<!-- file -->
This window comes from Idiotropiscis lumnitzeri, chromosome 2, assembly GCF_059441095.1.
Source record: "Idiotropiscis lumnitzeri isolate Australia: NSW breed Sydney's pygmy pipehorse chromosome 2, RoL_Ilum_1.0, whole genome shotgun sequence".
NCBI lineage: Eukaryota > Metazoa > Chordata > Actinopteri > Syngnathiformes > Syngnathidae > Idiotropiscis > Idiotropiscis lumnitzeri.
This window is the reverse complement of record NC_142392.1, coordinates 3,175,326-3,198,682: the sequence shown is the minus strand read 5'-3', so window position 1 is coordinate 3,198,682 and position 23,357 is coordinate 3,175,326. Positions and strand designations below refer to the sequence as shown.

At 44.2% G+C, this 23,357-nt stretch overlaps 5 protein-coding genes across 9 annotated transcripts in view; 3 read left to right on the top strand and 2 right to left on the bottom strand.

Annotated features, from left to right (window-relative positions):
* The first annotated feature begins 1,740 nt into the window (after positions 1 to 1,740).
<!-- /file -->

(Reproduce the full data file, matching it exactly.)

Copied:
This window comes from Idiotropiscis lumnitzeri, chromosome 2, assembly GCF_059441095.1.
Source record: "Idiotropiscis lumnitzeri isolate Australia: NSW breed Sydney's pygmy pipehorse chromosome 2, RoL_Ilum_1.0, whole genome shotgun sequence".
NCBI lineage: Eukaryota > Metazoa > Chordata > Actinopteri > Syngnathiformes > Syngnathidae > Idiotropiscis > Idiotropiscis lumnitzeri.
This window is the reverse complement of record NC_142392.1, coordinates 3,175,326-3,198,682: the sequence shown is the minus strand read 5'-3', so window position 1 is coordinate 3,198,682 and position 23,357 is coordinate 3,175,326. Positions and strand designations below refer to the sequence as shown.

At 44.2% G+C, this 23,357-nt stretch overlaps 5 protein-coding genes across 9 annotated transcripts in view; 3 read left to right on the top strand and 2 right to left on the bottom strand.

Annotated features, from left to right (window-relative positions):
* The first annotated feature begins 1,740 nt into the window (after positions 1 to 1,740).